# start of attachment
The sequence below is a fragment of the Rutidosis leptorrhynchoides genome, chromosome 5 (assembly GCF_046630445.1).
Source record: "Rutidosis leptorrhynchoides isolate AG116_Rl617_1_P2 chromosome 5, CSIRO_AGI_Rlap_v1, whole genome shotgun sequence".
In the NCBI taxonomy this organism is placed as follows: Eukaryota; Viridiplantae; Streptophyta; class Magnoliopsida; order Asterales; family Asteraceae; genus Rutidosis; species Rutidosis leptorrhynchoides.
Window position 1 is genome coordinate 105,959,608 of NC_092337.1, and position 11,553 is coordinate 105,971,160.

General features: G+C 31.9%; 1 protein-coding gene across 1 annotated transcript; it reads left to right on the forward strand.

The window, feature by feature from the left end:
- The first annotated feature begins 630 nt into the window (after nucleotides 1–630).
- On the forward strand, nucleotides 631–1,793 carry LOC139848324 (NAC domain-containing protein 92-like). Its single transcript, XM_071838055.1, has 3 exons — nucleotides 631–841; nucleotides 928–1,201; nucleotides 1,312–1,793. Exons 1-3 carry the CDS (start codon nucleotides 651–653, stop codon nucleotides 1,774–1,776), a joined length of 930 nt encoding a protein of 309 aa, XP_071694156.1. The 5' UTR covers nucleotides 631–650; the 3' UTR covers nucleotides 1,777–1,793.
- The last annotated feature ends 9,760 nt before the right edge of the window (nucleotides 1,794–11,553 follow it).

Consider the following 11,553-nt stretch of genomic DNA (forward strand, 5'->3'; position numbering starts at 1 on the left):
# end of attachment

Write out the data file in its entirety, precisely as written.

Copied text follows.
The sequence below is a fragment of the Rutidosis leptorrhynchoides genome, chromosome 5 (assembly GCF_046630445.1).
Source record: "Rutidosis leptorrhynchoides isolate AG116_Rl617_1_P2 chromosome 5, CSIRO_AGI_Rlap_v1, whole genome shotgun sequence".
In the NCBI taxonomy this organism is placed as follows: Eukaryota; Viridiplantae; Streptophyta; class Magnoliopsida; order Asterales; family Asteraceae; genus Rutidosis; species Rutidosis leptorrhynchoides.
Window position 1 is genome coordinate 105,959,608 of NC_092337.1, and position 11,553 is coordinate 105,971,160.

General features: G+C 31.9%; 1 protein-coding gene across 1 annotated transcript; it reads left to right on the forward strand.

The window, feature by feature from the left end:
- The first annotated feature begins 630 nt into the window (after nucleotides 1–630).
- On the forward strand, nucleotides 631–1,793 carry LOC139848324 (NAC domain-containing protein 92-like). Its single transcript, XM_071838055.1, has 3 exons — nucleotides 631–841; nucleotides 928–1,201; nucleotides 1,312–1,793. Exons 1-3 carry the CDS (start codon nucleotides 651–653, stop codon nucleotides 1,774–1,776), a joined length of 930 nt encoding a protein of 309 aa, XP_071694156.1. The 5' UTR covers nucleotides 631–650; the 3' UTR covers nucleotides 1,777–1,793.
- The last annotated feature ends 9,760 nt before the right edge of the window (nucleotides 1,794–11,553 follow it).

Consider the following 11,553-nt stretch of genomic DNA (forward strand, 5'->3'; position numbering starts at 1 on the left):